Question 3: Define in terms of ionization:
(a) an acid
(b) an alkali
(a) An acid: Acids are chemicals that create hydronium ions when dissolved in water.
(b) An alkali: Alkalis are chemicals that create hydroxyl ions when dissolved in water.
Question 4: Name the ions furnished by:
(a) bases in solution,
(b) a weak alkali
(c) an acid
(a) In solution, bases produce the hydroxide ion.
(b) Hydroxide ions are produced by weak alkali.
(c) A hydronium ion is produced by an acid.
Question 5: Give one example in each case:
(a) A basic oxide which is soluble in water,
(b) A hydroxide which is highly soluble in water,
(c) A basic oxide which is insoluble in water,
(d) a hydroxide which is insoluble in water,
(e) A weak mineral acid,
(f) a base which is not an alkali
(g) An oxide which is a base,
(h) A hydrogen containing compound which is not an acid,
(i) A base which does not contain a metal ion.
(a) Example of basic oxide which is soluble in water Barium oxide.
(b) Example of hydroxide which is highly soluble in water Sodium hydroxide.
(c) Example of basic oxide which is insoluble in water Manganese oxide.
(d) Example of hydroxide which is insoluble in water Copper hydroxide.
(e) Example of weak mineral acid Carbonic acid.
(f) Example of base which is not an alkali Ferrichydr oxide.
(g) Example of oxide which is a base Copper oxide.
(h) Example of hydrogen containing compound which is not an acid Ammonia.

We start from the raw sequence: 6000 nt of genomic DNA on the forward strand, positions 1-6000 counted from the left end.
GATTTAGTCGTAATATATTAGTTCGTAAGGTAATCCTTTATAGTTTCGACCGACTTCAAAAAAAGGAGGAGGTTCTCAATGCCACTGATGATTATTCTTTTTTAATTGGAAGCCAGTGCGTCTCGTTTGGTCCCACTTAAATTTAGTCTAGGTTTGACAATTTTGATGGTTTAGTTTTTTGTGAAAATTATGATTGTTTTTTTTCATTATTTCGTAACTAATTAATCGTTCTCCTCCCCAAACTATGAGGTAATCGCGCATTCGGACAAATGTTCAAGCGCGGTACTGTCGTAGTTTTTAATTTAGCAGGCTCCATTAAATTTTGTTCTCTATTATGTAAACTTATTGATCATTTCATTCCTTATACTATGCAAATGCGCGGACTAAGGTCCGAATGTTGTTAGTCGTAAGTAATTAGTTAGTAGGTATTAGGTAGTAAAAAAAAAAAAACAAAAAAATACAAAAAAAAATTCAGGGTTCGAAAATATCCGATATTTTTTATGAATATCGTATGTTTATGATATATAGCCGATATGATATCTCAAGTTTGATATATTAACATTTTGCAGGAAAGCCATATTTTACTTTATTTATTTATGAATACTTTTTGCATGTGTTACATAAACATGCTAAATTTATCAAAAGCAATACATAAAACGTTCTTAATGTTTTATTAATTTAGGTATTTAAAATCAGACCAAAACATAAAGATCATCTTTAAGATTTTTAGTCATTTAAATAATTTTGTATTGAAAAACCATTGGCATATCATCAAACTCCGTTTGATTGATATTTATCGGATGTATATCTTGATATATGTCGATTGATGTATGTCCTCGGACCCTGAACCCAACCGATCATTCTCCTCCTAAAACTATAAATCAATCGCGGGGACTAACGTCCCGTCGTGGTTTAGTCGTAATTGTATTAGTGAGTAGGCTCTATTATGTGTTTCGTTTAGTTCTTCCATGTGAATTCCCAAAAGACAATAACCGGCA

(i) Example of base which does not contain a metal ion Ammonium hydroxide.
Question 6: You have been provided with three test tubes. One of them contains distilled water and the other two have an acidic solution and a basic solution respectively. If you are given only red litmus paper, how will you identify the contents of each test tube?
The red litmus paper is unaffected by the test tube containing distilled water. The red litmus paper is unaffected by the acidic solution in the test tube. The test tube holding the basic solution, on the other hand, turns red litmus paper blue.
Question 7: HCl, HNO3, C2H5OH, C6H12O6 all contain H atoms but only HCI and HNO3 show acidic character. Why?
HCl, HNO3, C2H5OH, C6H12O6 all contain H atoms but only HCI and HNO3 show acidic character this is due to the fact that HCl and HNO3 ionize in aqueous solution, whereas ethanol and glucose do not.
Question 8: Dry HCI gas does not change the colour of dry litmus paper. Why?
Dry HCI gas does not change the colour of dry litmus paper because HCl only ionizes in aqueous solution, this is the case.
Question 9: Is PbO2 a base or not? Comment.
Lead oxide is not a base because it produces chlorine, salt, and water when it combines with acid. As a result, it is not included in the class bases.
Question 10: (a) What effect does the concentration of [H3O+] ion have on solution?
(b) Do basic solutions also have H+ (aq)? Why are they basic?
(a) As the concentration of [H3O+] in solution rises, the pH falls. As a result, the solution’s acidity increases.
(b) Yes, H + (aq) ions can be found in basic solutions. The concentration of H + (aq) ions in basic solutions is smaller than that of OH (aq) ions.
Question 11: How would you obtain:
(a) a base from other base